Ever since I declared myself a Newt Gingrich supporter, the one criticism I keep hearing from supporters of his opponents (who think I didn’t read their first ten tweets) was the infamous “Meet The Press” interview where he referred to Paul Ryan’s plan entitlement reform plan as “right-wing social engineering.”
It was a total bungle on Newt’s part, and as a Paul Ryan Republican I nearly took out my television with a bazooka when I first heard it. Gingrich has walked it back a little bit, and while people keep trying to fuel a Gingrich/Ryan feud, I think that what we’re mainly arguing over isn’t specific policy as much as it messaging.
In an interview with Coffee & Markets, Gingrich said that Republicans should not “impose” solutions that are “very, very unpopular.” Ronald Reagan, he noted, “ran to be a popular president, not to maximize suicide.”
In order to “govern over the long run,” leaders need “the American people [to] think you’re doing a good job and think you’re doing what they want,” he continued.
And now here’s Ryan:
Ryan, in an interview with National Review Online, says that he disagrees with Gingrich, and urges Republicans to confront fiscal problems, irrespective of political risk. Worrying about electoral “suicide,” he says, is a disservice to voters, “who don’t want to be pandered to like children.”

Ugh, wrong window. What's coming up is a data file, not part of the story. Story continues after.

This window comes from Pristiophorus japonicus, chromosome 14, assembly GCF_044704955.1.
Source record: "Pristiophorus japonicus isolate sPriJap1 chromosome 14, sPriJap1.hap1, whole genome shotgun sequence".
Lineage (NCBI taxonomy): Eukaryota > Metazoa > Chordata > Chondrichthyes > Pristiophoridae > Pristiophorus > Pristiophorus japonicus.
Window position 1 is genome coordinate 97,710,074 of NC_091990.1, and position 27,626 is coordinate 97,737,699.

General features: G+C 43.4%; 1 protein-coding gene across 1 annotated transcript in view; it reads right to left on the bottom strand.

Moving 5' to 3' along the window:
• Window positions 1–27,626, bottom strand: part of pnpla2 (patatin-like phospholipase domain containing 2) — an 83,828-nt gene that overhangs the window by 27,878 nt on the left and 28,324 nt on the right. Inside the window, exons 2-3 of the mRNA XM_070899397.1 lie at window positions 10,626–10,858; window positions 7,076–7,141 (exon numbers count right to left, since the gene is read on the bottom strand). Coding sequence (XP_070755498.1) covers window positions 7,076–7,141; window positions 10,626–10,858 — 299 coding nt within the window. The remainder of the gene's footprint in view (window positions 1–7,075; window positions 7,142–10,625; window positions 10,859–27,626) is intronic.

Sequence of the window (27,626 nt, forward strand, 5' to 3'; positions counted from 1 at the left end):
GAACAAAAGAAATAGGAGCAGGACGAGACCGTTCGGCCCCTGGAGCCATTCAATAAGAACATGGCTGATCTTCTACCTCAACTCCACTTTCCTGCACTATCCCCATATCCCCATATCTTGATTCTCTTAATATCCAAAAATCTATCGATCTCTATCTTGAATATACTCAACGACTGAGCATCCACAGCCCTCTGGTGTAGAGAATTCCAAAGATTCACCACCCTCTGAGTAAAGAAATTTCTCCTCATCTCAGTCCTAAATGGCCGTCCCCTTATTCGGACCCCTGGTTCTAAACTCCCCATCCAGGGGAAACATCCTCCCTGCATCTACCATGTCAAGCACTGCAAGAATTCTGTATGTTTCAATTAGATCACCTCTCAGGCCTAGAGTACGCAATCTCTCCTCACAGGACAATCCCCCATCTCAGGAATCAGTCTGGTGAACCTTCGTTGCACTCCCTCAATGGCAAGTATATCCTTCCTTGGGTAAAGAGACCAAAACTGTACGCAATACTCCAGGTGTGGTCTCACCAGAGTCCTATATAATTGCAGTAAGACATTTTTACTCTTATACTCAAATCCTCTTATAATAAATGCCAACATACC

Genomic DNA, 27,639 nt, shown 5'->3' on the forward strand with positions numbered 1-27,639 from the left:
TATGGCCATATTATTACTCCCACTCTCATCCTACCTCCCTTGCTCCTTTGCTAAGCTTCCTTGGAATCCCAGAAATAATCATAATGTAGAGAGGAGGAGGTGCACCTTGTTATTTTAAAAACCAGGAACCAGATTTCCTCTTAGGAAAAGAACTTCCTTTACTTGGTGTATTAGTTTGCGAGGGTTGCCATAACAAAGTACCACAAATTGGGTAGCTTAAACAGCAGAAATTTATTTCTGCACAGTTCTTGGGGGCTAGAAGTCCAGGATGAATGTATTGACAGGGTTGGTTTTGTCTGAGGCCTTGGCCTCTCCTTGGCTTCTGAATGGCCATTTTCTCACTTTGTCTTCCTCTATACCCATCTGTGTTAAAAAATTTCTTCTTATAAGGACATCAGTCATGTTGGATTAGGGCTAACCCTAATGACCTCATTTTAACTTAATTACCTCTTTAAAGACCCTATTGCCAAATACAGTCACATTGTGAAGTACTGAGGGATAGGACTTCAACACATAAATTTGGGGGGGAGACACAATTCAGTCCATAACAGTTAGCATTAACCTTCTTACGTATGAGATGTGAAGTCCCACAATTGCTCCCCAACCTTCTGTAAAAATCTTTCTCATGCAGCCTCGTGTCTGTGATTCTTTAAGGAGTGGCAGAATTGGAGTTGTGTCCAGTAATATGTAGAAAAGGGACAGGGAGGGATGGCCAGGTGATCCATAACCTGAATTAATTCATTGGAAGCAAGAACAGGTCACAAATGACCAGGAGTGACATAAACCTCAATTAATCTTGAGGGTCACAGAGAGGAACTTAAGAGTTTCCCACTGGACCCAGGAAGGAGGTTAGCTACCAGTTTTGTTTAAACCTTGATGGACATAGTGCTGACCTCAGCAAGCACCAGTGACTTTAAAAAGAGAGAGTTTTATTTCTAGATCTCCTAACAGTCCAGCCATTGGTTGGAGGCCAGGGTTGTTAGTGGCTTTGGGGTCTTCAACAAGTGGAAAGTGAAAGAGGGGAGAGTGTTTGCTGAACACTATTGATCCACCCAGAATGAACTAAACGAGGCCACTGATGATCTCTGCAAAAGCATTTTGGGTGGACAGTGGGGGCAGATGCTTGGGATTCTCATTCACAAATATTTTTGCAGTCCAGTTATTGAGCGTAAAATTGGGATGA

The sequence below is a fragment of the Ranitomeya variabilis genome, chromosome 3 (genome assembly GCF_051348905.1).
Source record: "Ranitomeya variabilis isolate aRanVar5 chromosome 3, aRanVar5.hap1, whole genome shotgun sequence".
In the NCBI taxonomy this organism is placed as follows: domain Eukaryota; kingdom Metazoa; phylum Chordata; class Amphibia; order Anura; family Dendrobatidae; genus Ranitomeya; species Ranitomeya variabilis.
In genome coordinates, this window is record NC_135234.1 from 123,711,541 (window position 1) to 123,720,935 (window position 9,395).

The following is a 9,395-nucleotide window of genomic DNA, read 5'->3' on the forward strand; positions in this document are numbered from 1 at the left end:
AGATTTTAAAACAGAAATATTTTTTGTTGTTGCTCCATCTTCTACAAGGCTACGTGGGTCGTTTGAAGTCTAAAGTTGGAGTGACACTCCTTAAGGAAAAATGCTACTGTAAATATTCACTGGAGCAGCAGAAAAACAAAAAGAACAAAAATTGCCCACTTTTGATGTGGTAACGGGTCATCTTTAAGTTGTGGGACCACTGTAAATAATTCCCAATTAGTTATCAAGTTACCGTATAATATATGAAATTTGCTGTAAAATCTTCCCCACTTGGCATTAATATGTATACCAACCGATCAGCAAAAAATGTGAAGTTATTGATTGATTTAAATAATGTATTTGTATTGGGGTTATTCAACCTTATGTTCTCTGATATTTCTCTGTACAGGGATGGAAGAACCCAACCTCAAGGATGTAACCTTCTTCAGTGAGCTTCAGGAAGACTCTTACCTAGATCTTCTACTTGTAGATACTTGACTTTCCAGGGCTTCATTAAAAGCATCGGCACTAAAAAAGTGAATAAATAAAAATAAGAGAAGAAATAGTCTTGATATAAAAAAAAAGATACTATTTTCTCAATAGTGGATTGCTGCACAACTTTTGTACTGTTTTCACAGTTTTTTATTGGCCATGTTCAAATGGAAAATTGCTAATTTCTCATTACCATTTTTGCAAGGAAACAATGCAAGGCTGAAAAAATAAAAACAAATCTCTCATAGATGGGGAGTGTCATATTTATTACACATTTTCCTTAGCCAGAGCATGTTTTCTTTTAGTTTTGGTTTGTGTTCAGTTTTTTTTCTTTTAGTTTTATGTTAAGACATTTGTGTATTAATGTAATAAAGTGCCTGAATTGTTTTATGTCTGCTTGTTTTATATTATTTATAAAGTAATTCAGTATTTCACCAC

“This is not the 1990s,” Ryan says. “The ‘Mediscare’ is not working and we should not back down from this fight. I, for one, believe the country is ready, they’re hungry for it. They are ready to hear real solutions. We shouldn’t wait around for the status quo to become popular.”
I agree with both (though moreso with Ryan). I want my leaders to be bold and make the tough choices, and tell us what we need to hear instead of what we want to hear. The flip side is that it’s hard to lead when you’ve been voted out of office for going too far too fast. There are pluses and negatives to what both are saying.
THIS is what a Lincoln/Douglas style debate would be good for. Not two guys sitting next to each other agreeing on everything (though I have been enjoying the dialogues), but two leaders respectfully disagree on a particular thought or concept.
Personally, instead of hearing supporters of each other’s throwing elbows, I’d love to hear both Paul Ryan and Newt Gingrich discussing and debating with each other the difference’s between the two.
I can also imagine that any of the center right/conservative publications and news outlets would feel the same way, and probably be able to throw something like that together.